MELBOURNE – Tight bowling and poor batting saw India restrict Australia to 132-7 in a rain-affected second Twenty20 in Melbourne as the visitors look to level the series and take it to a decider.
On a cold, grey day Australia struggled to build meaningful partnerships with Ben McDermott their top scorer on 32 as Bhuvneshwar Kumar and Khaleel Ahmed took two wickets each.
Rain halted play after 19 overs.
Australia won a nail-biting first match in Brisbane by four runs, with the third and final game in Sydney on Sunday.
It was a confidence-boosting win for a team that have only won six of their last 23 internationals and they were hoping to keep the momentum going.
But they got off to the worst possible start after Virat Kohli won the toss and put them into bat in front of a boisterous 65,000-strong crowd with Aaron Finch out first ball.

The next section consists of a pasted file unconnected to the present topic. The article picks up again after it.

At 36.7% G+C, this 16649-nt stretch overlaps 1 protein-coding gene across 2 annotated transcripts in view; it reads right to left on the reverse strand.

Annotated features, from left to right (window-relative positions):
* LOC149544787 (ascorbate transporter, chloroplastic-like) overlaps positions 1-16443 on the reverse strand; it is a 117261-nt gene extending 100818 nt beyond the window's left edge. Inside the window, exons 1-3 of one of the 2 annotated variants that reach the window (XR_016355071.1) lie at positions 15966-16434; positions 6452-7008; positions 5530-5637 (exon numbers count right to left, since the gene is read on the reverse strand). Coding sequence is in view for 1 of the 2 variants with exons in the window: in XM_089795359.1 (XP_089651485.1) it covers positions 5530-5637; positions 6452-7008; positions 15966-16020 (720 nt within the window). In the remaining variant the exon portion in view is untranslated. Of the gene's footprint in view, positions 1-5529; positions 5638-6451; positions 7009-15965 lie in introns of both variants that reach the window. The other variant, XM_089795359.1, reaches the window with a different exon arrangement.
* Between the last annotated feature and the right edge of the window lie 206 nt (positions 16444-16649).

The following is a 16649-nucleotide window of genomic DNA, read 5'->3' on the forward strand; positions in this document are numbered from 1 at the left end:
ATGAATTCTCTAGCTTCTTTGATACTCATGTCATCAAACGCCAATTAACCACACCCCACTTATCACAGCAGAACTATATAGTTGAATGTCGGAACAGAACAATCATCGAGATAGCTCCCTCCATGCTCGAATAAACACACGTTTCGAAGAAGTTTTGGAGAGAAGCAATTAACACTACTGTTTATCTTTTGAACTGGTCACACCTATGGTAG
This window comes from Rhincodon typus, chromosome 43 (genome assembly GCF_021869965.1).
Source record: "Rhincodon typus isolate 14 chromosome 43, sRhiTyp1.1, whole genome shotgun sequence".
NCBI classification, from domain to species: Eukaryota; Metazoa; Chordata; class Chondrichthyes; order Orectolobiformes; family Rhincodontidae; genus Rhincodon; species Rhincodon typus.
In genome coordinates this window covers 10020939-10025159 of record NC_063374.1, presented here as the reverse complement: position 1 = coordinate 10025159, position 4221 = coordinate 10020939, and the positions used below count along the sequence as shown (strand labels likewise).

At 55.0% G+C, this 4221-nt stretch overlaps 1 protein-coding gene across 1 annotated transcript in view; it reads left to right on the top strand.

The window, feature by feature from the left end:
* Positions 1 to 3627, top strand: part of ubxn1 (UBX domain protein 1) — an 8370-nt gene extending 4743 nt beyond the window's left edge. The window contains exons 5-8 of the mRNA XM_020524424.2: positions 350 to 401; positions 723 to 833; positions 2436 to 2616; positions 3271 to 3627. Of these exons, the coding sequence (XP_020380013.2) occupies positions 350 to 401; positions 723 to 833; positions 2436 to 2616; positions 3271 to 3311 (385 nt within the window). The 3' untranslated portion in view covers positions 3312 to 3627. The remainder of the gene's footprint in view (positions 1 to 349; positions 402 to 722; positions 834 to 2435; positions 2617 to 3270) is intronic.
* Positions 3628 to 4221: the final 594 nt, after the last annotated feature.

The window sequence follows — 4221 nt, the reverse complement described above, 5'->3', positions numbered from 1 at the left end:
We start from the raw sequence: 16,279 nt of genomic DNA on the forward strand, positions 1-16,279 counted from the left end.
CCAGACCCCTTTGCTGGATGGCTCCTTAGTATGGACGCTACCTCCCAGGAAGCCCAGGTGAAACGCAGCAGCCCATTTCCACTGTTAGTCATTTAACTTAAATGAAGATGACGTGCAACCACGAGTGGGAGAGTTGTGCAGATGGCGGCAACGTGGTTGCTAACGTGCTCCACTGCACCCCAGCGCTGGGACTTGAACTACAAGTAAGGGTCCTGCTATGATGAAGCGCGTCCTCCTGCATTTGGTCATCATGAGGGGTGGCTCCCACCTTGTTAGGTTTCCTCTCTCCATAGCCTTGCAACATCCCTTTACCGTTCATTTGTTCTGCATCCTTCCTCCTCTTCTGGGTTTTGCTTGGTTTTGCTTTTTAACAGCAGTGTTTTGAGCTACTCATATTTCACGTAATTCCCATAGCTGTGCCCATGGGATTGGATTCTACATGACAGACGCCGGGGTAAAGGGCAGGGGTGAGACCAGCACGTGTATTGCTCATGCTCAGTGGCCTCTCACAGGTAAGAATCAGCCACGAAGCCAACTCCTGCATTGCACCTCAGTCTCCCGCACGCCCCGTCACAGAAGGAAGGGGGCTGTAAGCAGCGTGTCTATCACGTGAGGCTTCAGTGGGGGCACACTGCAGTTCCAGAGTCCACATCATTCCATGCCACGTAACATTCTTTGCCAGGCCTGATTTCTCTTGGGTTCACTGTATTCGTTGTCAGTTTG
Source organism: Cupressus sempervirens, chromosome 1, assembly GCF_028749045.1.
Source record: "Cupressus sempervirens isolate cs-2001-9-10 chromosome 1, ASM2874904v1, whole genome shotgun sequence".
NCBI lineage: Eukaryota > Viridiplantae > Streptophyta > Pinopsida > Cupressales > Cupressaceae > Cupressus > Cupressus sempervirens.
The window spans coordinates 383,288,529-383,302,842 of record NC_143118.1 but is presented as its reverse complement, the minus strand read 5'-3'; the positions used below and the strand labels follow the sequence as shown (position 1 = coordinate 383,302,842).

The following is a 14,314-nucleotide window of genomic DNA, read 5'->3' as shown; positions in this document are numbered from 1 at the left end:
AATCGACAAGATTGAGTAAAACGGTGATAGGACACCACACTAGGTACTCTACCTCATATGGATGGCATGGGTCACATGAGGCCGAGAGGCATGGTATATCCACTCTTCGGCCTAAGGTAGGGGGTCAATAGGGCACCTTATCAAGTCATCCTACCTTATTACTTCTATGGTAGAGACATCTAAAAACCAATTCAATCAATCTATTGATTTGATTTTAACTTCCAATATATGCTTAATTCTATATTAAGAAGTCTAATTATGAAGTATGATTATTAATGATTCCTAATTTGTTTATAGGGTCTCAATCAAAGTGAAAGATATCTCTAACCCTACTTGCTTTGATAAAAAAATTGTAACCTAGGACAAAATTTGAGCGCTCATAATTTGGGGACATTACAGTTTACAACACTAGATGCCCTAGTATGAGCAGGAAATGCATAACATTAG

The Australian skipper edged a Kumar delivery to Rishabh Pant behind the wicket who took a simple catch.
The explosive Chris Lynn began swinging his bat soon after coming in, including a trademark six, but he didn't last long and sliced a ball to deep point where he was comfortably caught by Krunal Pandya.
It left Australia in trouble at 27-2 after four overs and it got worse when D'Arcy Short chopped a ball onto his wicket from Ahmed. He was gone for 14 and Marcus Stoinis then fell for four.
Glenn Maxwell, who plundered an impressive 46 in the first match in Brisbane, looked in good early nick but he couldn't repeat his antics and was bowled by Pandya for 19.
Australia's batsmen were making poor shot choices and couldn't get a partnership going with Alex Carey the next to depart, caught by Pandya off spinner Kuldeep Yadav as he went for a big hit.
Nathan Coulter-Nile, in the team at short notice after paceman Billy Stanlake turned an ankle in the warm-up, smacked a huge six off the first ball he faced and got another before he too was out.
Alex Tye joined McDermott in a cameo to add some desperately-needed late runs before rain forced them off with an over left.
Agence France-Presse (AFP)